his father's consent. In June he executed a
codicil, leaving 100 to his son, Thomas Bar-
tholomew Curran. The will and codicil were
both executed in Sydney in June 1902.
Testator and his wife came back to England
in 1905. He heard that his son James Austin
Curran, got married, also without his father's
consent, and that did not appear to have
pleased him, because the son had apparently
married a lady in humble circumstances and
without fortune. By this time testator had
retired from business and left an agent in
Australia to look after his affairs
there, Sir William Manning. In 1905, when
the last will was executed, testator went over
to Dublin, and there transacted businesss with
perfect clearness and mental capacity. In
June he gave instructions for a codicil, and
consulted Mr. Roberts, a solicitor, on the
matter. It was decided, however, that a new
will should be made which was the will in
question. At that time the testator had such
strong will-power that he actually would not
accept some of Mr. Robert's legal pharseology. (sic)
By the will in question, counsel said, the
testator left his wife the income of the pro-
perty for life, 2,000 to the son, George
Patrick, and he and the daughter were left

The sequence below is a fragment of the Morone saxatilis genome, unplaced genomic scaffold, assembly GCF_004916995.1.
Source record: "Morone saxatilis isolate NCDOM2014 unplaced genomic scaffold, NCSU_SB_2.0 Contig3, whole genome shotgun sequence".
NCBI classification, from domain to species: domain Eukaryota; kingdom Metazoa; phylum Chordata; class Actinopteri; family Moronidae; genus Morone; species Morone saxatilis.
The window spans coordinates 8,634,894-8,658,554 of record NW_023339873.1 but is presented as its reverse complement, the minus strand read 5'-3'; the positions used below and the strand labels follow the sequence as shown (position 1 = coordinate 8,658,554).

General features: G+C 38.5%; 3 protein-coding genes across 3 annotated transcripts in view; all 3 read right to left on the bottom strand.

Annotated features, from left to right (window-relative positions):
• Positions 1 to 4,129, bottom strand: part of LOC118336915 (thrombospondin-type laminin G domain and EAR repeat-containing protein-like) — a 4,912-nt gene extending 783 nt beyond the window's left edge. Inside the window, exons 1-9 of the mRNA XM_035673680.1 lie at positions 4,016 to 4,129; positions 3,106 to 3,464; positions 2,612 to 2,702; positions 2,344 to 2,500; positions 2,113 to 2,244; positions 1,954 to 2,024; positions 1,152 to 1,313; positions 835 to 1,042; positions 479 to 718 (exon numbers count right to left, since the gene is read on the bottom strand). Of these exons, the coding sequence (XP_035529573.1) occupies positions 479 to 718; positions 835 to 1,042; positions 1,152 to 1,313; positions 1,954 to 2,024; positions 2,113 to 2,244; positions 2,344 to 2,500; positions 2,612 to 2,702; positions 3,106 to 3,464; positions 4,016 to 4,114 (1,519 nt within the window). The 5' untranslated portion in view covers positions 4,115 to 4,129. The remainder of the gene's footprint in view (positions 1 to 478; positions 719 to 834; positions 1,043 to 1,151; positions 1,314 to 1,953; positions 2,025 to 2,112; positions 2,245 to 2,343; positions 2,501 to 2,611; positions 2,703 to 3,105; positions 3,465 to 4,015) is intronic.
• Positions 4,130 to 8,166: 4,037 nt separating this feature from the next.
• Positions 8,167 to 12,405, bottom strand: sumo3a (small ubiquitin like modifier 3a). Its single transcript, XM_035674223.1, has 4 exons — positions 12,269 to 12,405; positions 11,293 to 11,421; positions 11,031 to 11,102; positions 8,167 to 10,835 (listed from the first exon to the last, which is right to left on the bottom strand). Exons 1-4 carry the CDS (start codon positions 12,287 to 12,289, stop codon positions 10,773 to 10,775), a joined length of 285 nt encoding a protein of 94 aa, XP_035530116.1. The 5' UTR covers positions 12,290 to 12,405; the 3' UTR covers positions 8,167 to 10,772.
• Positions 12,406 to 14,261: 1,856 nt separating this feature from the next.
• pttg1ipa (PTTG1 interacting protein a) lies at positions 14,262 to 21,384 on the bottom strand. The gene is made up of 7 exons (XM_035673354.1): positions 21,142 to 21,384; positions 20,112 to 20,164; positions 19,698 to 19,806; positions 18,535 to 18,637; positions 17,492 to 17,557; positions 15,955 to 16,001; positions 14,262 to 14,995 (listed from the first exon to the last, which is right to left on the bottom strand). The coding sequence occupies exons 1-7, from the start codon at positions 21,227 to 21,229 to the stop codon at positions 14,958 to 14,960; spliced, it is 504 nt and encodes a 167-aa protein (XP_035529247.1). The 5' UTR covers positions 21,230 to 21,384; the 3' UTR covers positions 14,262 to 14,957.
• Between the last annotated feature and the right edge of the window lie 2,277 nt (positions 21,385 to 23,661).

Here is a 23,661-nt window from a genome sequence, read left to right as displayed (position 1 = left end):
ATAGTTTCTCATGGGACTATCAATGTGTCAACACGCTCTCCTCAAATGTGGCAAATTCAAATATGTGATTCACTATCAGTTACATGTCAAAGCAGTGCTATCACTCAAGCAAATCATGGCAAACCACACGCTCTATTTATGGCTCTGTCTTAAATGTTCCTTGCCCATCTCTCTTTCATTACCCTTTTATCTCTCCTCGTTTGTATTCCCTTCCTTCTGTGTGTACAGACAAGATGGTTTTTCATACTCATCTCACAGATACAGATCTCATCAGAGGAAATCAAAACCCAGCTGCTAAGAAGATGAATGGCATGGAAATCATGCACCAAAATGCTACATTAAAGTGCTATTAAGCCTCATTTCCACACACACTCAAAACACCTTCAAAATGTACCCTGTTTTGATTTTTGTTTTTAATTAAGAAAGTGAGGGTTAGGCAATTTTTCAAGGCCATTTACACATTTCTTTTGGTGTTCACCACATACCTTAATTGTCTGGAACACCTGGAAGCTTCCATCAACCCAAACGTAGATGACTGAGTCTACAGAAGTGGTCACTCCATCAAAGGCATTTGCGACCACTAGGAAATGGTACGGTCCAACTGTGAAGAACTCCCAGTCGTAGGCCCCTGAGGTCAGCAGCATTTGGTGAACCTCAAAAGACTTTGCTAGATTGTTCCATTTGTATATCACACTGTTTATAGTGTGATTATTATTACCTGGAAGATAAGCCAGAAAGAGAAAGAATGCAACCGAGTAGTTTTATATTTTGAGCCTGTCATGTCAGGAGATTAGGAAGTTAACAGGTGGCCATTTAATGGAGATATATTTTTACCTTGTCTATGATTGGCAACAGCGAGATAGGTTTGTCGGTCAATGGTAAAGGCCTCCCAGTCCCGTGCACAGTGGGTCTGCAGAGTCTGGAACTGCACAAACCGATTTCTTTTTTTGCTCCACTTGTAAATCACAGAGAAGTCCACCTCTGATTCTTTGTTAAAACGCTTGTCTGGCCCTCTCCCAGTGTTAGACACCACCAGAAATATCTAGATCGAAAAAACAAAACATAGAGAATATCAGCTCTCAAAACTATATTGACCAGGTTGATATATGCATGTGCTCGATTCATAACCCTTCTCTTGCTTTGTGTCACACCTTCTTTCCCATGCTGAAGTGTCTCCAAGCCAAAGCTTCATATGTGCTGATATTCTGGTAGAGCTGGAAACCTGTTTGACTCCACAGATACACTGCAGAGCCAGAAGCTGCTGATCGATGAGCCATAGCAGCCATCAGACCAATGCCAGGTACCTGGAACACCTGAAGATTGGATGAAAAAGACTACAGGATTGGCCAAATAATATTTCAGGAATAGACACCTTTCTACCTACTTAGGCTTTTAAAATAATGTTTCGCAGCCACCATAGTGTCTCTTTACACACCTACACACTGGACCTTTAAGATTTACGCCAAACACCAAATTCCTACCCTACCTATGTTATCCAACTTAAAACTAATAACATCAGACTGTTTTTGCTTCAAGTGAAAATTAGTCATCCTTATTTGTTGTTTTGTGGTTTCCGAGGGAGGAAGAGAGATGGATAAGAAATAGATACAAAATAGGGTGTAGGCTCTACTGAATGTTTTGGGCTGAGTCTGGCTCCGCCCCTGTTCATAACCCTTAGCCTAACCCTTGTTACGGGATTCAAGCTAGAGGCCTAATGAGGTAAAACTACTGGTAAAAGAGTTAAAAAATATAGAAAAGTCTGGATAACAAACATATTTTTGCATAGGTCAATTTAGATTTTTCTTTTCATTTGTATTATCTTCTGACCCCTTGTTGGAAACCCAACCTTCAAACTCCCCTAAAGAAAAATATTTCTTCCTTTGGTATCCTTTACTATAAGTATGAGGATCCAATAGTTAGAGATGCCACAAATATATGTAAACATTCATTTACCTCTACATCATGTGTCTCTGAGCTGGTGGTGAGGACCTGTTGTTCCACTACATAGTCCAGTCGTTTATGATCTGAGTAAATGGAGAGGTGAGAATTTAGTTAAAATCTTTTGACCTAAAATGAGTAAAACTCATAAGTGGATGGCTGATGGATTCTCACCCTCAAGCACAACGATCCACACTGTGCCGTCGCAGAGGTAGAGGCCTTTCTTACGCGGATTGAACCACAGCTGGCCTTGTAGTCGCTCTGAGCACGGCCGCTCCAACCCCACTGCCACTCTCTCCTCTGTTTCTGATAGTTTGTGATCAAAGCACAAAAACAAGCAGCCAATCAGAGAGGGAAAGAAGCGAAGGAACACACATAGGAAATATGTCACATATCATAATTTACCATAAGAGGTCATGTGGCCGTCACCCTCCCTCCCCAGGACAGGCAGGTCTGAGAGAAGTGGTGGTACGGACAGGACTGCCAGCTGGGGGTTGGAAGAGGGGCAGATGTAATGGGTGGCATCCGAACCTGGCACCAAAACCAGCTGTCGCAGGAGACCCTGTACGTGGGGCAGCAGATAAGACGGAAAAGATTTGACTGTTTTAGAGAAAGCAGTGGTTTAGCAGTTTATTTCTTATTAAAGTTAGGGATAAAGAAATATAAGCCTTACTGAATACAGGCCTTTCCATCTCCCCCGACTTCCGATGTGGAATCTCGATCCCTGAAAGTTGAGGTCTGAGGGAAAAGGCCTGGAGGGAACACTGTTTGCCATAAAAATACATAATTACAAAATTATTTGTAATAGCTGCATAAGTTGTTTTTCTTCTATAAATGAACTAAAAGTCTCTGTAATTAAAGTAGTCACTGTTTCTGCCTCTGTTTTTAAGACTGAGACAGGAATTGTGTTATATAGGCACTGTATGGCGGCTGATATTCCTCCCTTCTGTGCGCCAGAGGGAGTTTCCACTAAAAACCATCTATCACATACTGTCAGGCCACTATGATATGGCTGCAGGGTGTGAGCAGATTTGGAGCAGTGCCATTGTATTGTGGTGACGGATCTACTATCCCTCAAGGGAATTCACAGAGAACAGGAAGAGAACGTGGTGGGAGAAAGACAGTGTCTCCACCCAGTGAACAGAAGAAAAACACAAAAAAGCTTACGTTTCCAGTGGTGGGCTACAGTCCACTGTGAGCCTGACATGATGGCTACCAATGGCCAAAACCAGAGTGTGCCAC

an interest in the residuary estate. The
testator added the clause:-

That, failing the interest of his son and daughter
their shares were to go to the Pope for missionary
purposes in Borneo and other islands in the South
Pacific Ocean, where missionaries were already
established.

Counsel said that the testator practically
divided the estate, subject to certain bequests,
between Frances Ann Curran, the daughter,
and the son, George Curran. The value of
the estate originally, said counsel, was
40,000 or 50,000, but what the value might
be now was difficult to say. It might pro-
bably be only half that amount. With the
concoction of that will Mrs. Curran, the wife,
had nothing to do. Some time in 1906 or
1907 the deceased man began to show signs
of failing health, and his memory became de-
fective. Counsel thought alcohol had some-
time (sic) to do with it, but the testator was not
a drunkard. In 1908 he had an attack and
became violent and showed signs of coming
insanity. He was taken to a home at Wrot-
ham, Kent, but the doctors there refused to
certify him as insane. His condition got
worse; in 1910 he became dangerous to himself
and to others, and he was certified insane and
went into a private home at Barnes, where
he died in August, 1913.

Counsel thought the jury, after hearing the
evidence, would have very little doubt in
coming to the conclusion that the testator in
1905 was quite competent to execute a will.

Mr. C. E. Roberts, solicitor, of Notting
Hill, gave evidence to prove the instructions
for the will and its execution. During his
evidence it was stated that the deceased was
73 years old when he died.

The case was adjourned.

Source: Irish Times Friday July 2nd, 1915. Page 4


Transcribed: 20/03/2008